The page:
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Street-Level Surveillance: ALPR Campaign

The Electronic Frontier Foundation and MuckRock have a launched a new public records campaign to reveal how much data law enforcement agencies have collected using automated license plate readers and are sharing with each other. Follow along with the requests on this page.

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Is the new officer policing your local beat actually a robot?

Is the new officer policing your local beat actually a robot?

MuckRock recently learned about Huntington Park, California’s “RoboCop.” Help us learn if your local police are looking to purchase a new robo-officer.

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Huntington Park's new “RoboCop” stores pedestrians' faces, scans license plates, and costs $8,000 a month to run

Huntington Park’s new “RoboCop” stores pedestrians’ faces, scans license plates, and costs $8,000 a month to run

Back in June, the Huntington Park Police Department in California announced the newest addition to the force: A 400-pound security robot dubbed “HP RoboCop.” According to recently released materials, the agency is paying $8,000 a month for the robot, which has several previously unreported features, such as facial and license plate recognition.

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How are police departments using license plate reader technology? Your feedback is helping us find out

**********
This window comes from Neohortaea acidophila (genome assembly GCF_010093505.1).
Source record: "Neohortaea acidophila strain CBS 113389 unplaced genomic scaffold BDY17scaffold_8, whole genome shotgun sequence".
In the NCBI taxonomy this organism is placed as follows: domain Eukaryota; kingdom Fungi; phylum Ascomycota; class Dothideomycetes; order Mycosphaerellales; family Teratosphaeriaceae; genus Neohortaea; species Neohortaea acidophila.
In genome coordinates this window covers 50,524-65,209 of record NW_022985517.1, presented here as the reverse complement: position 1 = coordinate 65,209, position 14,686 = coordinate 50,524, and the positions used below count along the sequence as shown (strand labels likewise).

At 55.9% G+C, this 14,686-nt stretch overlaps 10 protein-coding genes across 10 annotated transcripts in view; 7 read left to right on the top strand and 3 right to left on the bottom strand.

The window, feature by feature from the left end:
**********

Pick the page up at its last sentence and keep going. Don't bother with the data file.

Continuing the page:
How are police departments using license plate reader technology? Your feedback is helping us find out

Over 100 additional requests related to police departments’ use of automated license plate recognition technology have been submitted to government agencies identified by MuckRock readers as needing further scrutiny.

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Data Driven: Explore how cops are collecting and sharing our travel patterns using automated license plate readers

Data Driven: Explore how cops are collecting and sharing our travel patterns using automated license plate readers

The Electronic Frontier Foundation and MuckRock have filed hundreds of public records requests with law enforcement agencies around the country to reveal how data collected from automated license plate readers is used to track the travel patterns of drivers. Today we are releasing records obtained from 200 agencies, accounting for more than 2.5 -billion license plate scans in 2016 and 2017.

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Download the ALPR Dataset

Download the ALPR Dataset

We have also provided the entire dataset as a CSV file that can be reviewed in various software programs, such as Microsoft Excel and Google Sheets. The spreadsheet is far more sortable than the table and includes various tabs that give greater information about each of the different fields.

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109 Requests

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